Just at this time the Passionist Fathers are celebrating the Golden Jubilee of the Order in America. The festivities commemorate of the event are being held in the Church of St. Paul of the Cross, Pittsburg, S.S. Pa., on the spot where the work of this order in this country began fifty years ago. The Jubilee suggests the following notice of the Order and of its work in America.
The Order was founded by Paul Francis Danei, or St. Paul of the Cross (1694-1775). From childhood he had but one thought, and that was of Our Lord’s Sacred Passion. In vision, he had once beheld Our Blessed Lady clothed in the garb now worn by the Passionists—a black robe, with a heart attached. The heart is white, and in the centre the name of Jesus and the characters of the Passion are included. Paul was told that the garment was one of mourning for the death of Our Lord, and that the white heart indicated how pure the heart should be to have written upon it the name of Jesus and characters of His sacred Passion.
“England’s eldest daughter beyond the sea” came within the range of the prayer and of the charity of St. Paul of the Cross. So thought Pope Pius IX (1846-1878) and Father Anthony of St. James, the General of the Order. The work of the Fathers in England had been watched closely by Rome, and their success had paved the way for a venture in America. Here, too, they were destined to bring many souls to “the one fold of Christ.” This was brought about by the Right Rev. Michael O’Connor, first Bishop of Pittsburg, Pa.
In 1852 Bishop O’Connor visited Rome. He asked the Father General of the Passionists to give him a colony to establish a house of the Order in his far-off diocese. The general readily acceded to this request, and selected Father Anthony Calandri, Albinus Magno, Stanislaus Perezki, and Brother Lawrence for this mission. The bishop most kindly offered to defray the expenses of the expedition, and to keep the Fathers in his own home till they had learned the language and become acquainted with the genius of the American people. Furthermore, he proffered them every assistance in erecting a house and a church in his diocese, as their rule required.On their side, the Fathers bound themselves to assist the Bishop to the utmost of their power in advancing the interests of religion in his diocese, and while not confining their apostolate to Pittsburg, they were always to give the Bishop preference in their work. The day on which this agreement was negotiated between Bishop O’Connor and the Father General, Pius IX, in the Sistine Chapel, declared Father Paul of the Cross Blessed. The Bishop and his little band were received most graciously by the Holy Father, who addressed them in words of great kindness, and from his heart blessed the undertaking. They left Rome on October 10th. After visiting their confreres in London, on October 27th they sailed from Liverpool on the City of Glasgow. They landed in Philadelphia on November 14th, and reached Pittsburg on the 19th of the same month in year 1852.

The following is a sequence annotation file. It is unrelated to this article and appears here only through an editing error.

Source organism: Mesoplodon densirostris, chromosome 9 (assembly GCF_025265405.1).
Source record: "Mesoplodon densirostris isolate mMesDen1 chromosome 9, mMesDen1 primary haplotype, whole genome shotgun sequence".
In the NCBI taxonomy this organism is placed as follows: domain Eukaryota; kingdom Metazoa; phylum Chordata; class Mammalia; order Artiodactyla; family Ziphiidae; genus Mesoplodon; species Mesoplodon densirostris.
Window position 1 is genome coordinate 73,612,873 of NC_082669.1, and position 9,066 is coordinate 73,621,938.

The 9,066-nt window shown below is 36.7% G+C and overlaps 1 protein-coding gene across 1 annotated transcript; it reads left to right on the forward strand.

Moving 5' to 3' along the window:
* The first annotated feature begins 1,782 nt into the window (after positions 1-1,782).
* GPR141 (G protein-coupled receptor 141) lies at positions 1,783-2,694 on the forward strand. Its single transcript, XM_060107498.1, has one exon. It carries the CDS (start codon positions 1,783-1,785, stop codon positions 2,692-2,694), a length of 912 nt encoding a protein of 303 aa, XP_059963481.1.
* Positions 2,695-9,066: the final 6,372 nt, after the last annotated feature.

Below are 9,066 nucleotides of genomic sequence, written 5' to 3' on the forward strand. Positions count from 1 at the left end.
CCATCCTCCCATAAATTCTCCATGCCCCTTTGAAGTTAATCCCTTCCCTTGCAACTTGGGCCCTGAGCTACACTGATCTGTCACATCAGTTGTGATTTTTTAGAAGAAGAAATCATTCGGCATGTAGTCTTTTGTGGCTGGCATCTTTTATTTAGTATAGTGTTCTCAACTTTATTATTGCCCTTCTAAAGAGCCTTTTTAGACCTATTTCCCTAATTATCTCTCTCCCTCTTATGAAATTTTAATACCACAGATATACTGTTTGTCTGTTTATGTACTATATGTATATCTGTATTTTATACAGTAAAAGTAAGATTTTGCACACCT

Father Stanislaus, though a Pole, spoke German well, and the Bishop placed him at once in charge of St. Michael’s congregation, in the South Side, or Birmingham, as it was then called. The other Fathers he kept with himself. On the hilltop, high above St. Michael’s Church, the Bishop gave the Fathers the site on which their monastery and church are built. The corner-stone of the new monastery was laid August 7th, 1853, and the monastery dedicated June 4th of the following year. The Bishop’s hopes were at last fulfilled. He had brought the Passionists to America; he had taught them the language and ways of the country; he had given them the ground on which to build; he had blessed and furnished their new home; he had been their friend and adviser; and the grateful tribute of Father Anthony, the first superior, to the Bishop on this occasion was touchingly beautiful. The Fathers labored not only in conducting missions and retreats, but in every department of priestly work and in every portion of the diocese, to prove their profound appreciation of the kindness of their great friend and benefactor, the Bishop.A few weeks after the opening of the new monastery, Fathers Dominic Tarlatini and Luke Baudinelli, with Brother Jerome, arrived from the Eternal City and joined the little band. Their coming was most opportune, as cholera had broken out in the city of Pittsburg and the services of the Fathers were much needed in attending the plague-stricken. Father Dominic replaced Father Anthony as the superior, and the latter devoted all his time and energy to the poor who were taken down with the dreaded scourge. In less than a year Father Luke had mastered the German language and was made assistant to Father Stanislaus. In 1855 Father Gaudentius Rossi came from England, where he had labored for fourteen years. He was a notable accession to the Pittsburg community as he spoke English fluently. From this date the Fathers began to give missions and retreats throughout the country. The monastery was enlarged by Father Dominic, and in 1858 a diocesan synod was held, and two retreats to the clergy of the diocese given within its walls. The corner-stone of St. Paul of the Cross was laid this year and the church was dedicated December 13, 1859. About this time Father James Hoffznott Welch, and somewhat later on Fathers John Thomas Steffanini and John Baptist Baudinelli, arrived from Rome. They may be said to have completed the band of associate founders in America, though subsequently other accessions of good men came from Italy; such as, Father Victor, Fathers Guido Matassi and John Philip Baudinelli, who did noble work in the United States. But the Order was well established when they came. Several Americans had been professed within the Order. A number of bright young men were preparing for the priesthood; some in Rome, some in this country. In 1860, Bishop O’Connor ordained the first Passionists in America.